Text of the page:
To make one, you will need:
2 neckties, approximately the same width and length – you could go all-out and get two the same!
You want the two ties to join and make a figure 8.
Start by putting a tie over each shoulder, with the wide end sitting at the top of your chest and the narrow end hanging down your back. They’re slippery, so it helps to pin them in place to your clothing.
Grab the narrow end of one tie and bring it up under the opposite arm to the wide end of the other tie. Slip on a swivel clip (or tripod quick release clip if preferred) and let that drop down. Now take a slide buckle and thread the narrow end through it, then take the wide end of the tie and thread it through in the opposite direction to, and over the top of, the narrow end. Use a safety pin to pin the tie to stop the buckle working loose when there’s weight hanging on the swivel clip. (You can stitch this if you prefer a neater finish, once you have positioned the sling to your liking, but using a safety pin keeps it adjustable.)
Repeat the previous step on the other side.
Remove the pins holding the ties at your shoulders if you haven’t already.
The last part is to determine the best intersect point at the centre back. To work this out, attach the clips to a camera lug at either side, and move about as you would when shooting. Use a sturdy safety pin to get the right position – for me, this was higher up my back between my shoulder blades.
When you have found the “sweet spot”, place the jeans button halves on the front and back sides of that point, so that the spike will pierce through both ties and join the smaller metal half. This is not easily removed, so make sure to get this step right! Hammer the two pieces together. I used a jeans button because I wanted a strong pivot point, but you may find an alternative works for you.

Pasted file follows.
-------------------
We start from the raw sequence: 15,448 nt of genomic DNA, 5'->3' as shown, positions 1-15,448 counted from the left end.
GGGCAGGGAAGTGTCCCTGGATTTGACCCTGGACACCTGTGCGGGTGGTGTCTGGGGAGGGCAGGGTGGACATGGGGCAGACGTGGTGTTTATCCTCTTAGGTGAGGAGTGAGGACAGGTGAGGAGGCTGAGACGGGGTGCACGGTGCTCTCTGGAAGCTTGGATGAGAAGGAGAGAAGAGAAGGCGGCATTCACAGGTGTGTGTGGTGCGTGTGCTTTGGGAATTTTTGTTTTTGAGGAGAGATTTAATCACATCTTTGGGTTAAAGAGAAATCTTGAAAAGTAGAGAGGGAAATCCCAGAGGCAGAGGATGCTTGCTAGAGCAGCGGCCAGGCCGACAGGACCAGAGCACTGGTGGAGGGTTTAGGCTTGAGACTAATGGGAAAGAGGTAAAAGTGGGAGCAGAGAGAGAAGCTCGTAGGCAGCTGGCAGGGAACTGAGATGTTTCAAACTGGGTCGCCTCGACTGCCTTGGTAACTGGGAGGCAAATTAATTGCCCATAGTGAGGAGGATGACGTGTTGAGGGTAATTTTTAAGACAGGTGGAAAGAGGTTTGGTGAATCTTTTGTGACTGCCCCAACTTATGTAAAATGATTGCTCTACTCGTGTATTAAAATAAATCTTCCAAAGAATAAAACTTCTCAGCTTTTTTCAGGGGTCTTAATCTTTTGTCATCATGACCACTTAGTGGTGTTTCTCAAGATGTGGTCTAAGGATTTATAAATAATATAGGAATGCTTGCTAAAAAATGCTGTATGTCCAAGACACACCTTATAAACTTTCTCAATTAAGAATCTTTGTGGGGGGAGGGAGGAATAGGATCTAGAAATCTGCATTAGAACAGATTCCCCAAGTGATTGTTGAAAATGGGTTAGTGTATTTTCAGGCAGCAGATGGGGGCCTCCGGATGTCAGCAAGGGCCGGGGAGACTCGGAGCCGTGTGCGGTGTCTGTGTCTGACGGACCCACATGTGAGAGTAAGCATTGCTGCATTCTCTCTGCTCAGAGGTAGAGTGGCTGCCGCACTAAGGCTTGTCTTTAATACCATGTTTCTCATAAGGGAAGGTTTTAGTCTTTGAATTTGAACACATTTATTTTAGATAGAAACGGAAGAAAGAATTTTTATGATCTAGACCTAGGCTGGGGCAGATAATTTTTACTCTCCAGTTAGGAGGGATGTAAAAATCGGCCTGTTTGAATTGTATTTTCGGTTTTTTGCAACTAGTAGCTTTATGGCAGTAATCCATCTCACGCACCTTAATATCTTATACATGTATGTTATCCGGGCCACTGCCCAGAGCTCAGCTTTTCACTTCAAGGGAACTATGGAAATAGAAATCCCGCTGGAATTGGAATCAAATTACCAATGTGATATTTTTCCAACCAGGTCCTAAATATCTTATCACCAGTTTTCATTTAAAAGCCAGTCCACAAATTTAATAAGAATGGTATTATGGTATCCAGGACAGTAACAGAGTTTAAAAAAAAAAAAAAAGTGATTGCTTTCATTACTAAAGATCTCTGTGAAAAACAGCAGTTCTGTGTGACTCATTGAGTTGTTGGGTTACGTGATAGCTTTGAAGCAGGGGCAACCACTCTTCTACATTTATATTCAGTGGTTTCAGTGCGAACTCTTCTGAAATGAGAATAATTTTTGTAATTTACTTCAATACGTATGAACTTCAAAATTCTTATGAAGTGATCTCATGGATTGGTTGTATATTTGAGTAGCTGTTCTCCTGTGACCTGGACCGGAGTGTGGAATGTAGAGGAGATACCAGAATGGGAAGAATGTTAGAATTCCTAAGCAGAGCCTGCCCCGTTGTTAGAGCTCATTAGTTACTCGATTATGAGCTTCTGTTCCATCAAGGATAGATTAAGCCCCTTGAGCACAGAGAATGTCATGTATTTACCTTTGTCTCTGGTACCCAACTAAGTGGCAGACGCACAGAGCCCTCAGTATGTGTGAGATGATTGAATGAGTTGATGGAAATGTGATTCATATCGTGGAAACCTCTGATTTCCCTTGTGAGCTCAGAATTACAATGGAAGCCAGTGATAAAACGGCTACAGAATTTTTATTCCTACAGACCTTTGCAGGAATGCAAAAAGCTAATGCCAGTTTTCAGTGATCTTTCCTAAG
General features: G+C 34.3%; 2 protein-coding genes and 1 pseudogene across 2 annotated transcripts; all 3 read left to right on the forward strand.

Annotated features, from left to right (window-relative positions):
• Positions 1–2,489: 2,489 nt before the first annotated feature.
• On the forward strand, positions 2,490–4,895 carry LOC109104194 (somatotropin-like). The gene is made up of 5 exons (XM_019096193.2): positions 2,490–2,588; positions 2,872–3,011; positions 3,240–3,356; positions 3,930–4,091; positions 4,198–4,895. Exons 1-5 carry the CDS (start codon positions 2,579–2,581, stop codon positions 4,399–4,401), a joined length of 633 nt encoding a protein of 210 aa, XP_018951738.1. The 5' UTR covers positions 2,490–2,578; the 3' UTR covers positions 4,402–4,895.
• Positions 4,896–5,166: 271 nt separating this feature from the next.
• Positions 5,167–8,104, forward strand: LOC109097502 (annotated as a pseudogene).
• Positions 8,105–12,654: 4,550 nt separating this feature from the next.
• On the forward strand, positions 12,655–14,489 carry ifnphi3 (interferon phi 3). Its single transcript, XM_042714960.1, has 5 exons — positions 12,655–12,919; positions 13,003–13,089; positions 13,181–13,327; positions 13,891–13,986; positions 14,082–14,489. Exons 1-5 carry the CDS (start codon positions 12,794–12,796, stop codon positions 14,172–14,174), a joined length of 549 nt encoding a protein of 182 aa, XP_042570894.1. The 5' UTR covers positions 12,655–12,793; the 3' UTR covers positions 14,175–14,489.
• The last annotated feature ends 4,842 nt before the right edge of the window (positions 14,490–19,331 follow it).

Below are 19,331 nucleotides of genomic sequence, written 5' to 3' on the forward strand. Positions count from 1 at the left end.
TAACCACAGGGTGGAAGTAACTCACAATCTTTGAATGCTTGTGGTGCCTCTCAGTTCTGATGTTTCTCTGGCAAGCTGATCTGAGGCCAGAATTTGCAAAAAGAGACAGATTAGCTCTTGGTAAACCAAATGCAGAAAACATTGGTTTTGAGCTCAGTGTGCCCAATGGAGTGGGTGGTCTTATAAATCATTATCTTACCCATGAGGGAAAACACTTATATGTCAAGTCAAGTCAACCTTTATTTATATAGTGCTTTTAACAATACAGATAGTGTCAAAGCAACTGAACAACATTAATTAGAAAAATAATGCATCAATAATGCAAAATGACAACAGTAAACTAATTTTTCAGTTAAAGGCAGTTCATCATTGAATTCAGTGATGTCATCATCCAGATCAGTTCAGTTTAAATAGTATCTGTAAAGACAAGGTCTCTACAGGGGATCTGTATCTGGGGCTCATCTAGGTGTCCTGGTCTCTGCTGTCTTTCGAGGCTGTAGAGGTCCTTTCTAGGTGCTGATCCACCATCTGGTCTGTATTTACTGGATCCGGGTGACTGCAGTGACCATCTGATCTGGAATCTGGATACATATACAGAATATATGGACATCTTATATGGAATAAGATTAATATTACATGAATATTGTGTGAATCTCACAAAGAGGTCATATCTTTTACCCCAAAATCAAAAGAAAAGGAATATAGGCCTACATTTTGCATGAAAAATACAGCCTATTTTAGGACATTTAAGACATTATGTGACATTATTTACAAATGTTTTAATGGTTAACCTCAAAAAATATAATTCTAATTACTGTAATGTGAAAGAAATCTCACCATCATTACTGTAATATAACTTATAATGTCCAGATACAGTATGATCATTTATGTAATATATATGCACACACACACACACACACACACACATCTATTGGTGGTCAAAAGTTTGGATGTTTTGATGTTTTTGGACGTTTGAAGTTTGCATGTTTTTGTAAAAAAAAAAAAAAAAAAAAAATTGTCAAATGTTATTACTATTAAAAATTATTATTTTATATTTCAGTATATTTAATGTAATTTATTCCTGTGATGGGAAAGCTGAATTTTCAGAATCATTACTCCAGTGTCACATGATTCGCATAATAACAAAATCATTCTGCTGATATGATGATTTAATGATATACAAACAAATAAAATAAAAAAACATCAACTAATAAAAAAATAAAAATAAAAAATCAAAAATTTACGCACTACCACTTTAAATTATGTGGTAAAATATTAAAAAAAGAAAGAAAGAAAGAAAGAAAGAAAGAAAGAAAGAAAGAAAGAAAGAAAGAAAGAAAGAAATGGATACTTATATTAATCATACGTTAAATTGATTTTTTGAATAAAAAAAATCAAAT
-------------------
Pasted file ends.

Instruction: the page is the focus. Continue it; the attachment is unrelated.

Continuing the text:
Try on and admire your new bit of kit. The weight of the cameras keeps it in place once you’re shooting, and if you don’t stitch the shoulder join, you can adjust the straps to the desired length.
CLOCKWISE FROM TOP LEFT: front view; shoulder buckle detail; swivel clip detail; back view; button detail back side; button detail front side.
For everyday carry with one camera, I have a variety of thrifted ties, that I swap the buckle and clip on, to suit my outfits – it’s comfy and gets lots of compliments! It also helps protect my camera when stored in my bag.
Well, it’s a no-brainer, surely? And yet, one that has been eluding me in my Gear Acquisition Syndrome-induced blindness. Ever since a friend asked if I would take photos at her wedding, I have been on a journey to improve my gear to a level that might not make a pro (one of whom will also be shooting that event) look at me with scorn. So, I have been trying lots of different tools – from various camera models, formats, and lenses – and feeling like I’m spinning my wheels trying to get somewhere that I possibly need not go, especially considering she didn’t ask me to!